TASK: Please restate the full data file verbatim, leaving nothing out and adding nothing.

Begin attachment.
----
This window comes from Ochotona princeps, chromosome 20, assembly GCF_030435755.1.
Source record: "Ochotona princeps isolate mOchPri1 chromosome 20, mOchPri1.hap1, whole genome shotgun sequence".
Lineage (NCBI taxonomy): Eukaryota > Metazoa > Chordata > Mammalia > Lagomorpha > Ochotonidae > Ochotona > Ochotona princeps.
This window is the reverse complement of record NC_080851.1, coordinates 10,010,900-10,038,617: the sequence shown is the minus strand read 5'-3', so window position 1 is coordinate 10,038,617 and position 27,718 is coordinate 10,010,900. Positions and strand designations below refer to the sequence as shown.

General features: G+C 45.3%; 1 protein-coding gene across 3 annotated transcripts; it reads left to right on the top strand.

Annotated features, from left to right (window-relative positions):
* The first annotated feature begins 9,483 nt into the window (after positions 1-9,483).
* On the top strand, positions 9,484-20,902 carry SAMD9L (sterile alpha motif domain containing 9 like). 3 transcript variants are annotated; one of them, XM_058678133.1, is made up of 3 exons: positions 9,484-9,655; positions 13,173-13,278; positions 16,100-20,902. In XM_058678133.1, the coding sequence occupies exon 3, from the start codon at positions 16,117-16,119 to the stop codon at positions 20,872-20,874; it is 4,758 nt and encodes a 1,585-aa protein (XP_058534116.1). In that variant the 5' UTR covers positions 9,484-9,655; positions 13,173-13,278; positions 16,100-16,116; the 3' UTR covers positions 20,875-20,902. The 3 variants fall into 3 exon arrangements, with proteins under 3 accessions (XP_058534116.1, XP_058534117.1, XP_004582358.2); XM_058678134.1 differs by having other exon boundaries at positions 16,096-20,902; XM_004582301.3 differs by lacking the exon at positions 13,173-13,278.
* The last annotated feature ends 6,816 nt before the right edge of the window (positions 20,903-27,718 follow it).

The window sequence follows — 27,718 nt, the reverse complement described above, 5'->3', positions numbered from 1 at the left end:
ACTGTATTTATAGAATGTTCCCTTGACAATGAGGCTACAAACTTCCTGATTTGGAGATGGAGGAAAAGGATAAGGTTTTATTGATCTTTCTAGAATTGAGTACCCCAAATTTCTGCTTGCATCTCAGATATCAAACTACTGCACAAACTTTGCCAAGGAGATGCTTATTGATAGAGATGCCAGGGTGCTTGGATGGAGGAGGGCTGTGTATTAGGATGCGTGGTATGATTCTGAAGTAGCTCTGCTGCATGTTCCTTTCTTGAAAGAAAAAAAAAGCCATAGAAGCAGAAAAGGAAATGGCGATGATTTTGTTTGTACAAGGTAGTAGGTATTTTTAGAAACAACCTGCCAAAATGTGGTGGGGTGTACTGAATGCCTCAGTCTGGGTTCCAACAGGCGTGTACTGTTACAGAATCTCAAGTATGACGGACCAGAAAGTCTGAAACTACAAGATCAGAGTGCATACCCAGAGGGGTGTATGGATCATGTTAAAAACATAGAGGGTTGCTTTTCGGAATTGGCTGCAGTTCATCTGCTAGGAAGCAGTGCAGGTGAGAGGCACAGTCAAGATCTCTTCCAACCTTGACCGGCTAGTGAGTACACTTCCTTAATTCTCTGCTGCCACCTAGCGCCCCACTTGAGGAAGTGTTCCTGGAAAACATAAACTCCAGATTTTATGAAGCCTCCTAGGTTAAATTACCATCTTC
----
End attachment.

This window comes from Ochotona princeps, chromosome 20, assembly GCF_030435755.1.
Source record: "Ochotona princeps isolate mOchPri1 chromosome 20, mOchPri1.hap1, whole genome shotgun sequence".
Lineage (NCBI taxonomy): Eukaryota > Metazoa > Chordata > Mammalia > Lagomorpha > Ochotonidae > Ochotona > Ochotona princeps.
This window is the reverse complement of record NC_080851.1, coordinates 10,010,900-10,038,617: the sequence shown is the minus strand read 5'-3', so window position 1 is coordinate 10,038,617 and position 27,718 is coordinate 10,010,900. Positions and strand designations below refer to the sequence as shown.

General features: G+C 45.3%; 1 protein-coding gene across 3 annotated transcripts; it reads left to right on the top strand.

Annotated features, from left to right (window-relative positions):
* The first annotated feature begins 9,483 nt into the window (after positions 1-9,483).
* On the top strand, positions 9,484-20,902 carry SAMD9L (sterile alpha motif domain containing 9 like). 3 transcript variants are annotated; one of them, XM_058678133.1, is made up of 3 exons: positions 9,484-9,655; positions 13,173-13,278; positions 16,100-20,902. In XM_058678133.1, the coding sequence occupies exon 3, from the start codon at positions 16,117-16,119 to the stop codon at positions 20,872-20,874; it is 4,758 nt and encodes a 1,585-aa protein (XP_058534116.1). In that variant the 5' UTR covers positions 9,484-9,655; positions 13,173-13,278; positions 16,100-16,116; the 3' UTR covers positions 20,875-20,902. The 3 variants fall into 3 exon arrangements, with proteins under 3 accessions (XP_058534116.1, XP_058534117.1, XP_004582358.2); XM_058678134.1 differs by having other exon boundaries at positions 16,096-20,902; XM_004582301.3 differs by lacking the exon at positions 13,173-13,278.
* The last annotated feature ends 6,816 nt before the right edge of the window (positions 20,903-27,718 follow it).

The window sequence follows — 27,718 nt, the reverse complement described above, 5'->3', positions numbered from 1 at the left end:
ACTGTATTTATAGAATGTTCCCTTGACAATGAGGCTACAAACTTCCTGATTTGGAGATGGAGGAAAAGGATAAGGTTTTATTGATCTTTCTAGAATTGAGTACCCCAAATTTCTGCTTGCATCTCAGATATCAAACTACTGCACAAACTTTGCCAAGGAGATGCTTATTGATAGAGATGCCAGGGTGCTTGGATGGAGGAGGGCTGTGTATTAGGATGCGTGGTATGATTCTGAAGTAGCTCTGCTGCATGTTCCTTTCTTGAAAGAAAAAAAAAGCCATAGAAGCAGAAAAGGAAATGGCGATGATTTTGTTTGTACAAGGTAGTAGGTATTTTTAGAAACAACCTGCCAAAATGTGGTGGGGTGTACTGAATGCCTCAGTCTGGGTTCCAACAGGCGTGTACTGTTACAGAATCTCAAGTATGACGGACCAGAAAGTCTGAAACTACAAGATCAGAGTGCATACCCAGAGGGGTGTATGGATCATGTTAAAAACATAGAGGGTTGCTTTTCGGAATTGGCTGCAGTTCATCTGCTAGGAAGCAGTGCAGGTGAGAGGCACAGTCAAGATCTCTTCCAACCTTGACCGGCTAGTGAGTACACTTCCTTAATTCTCTGCTGCCACCTAGCGCCCCACTTGAGGAAGTGTTCCTGGAAAACATAAACTCCAGATTTTATGAAGCCTCCTAGGTTAAATTACCATCTTC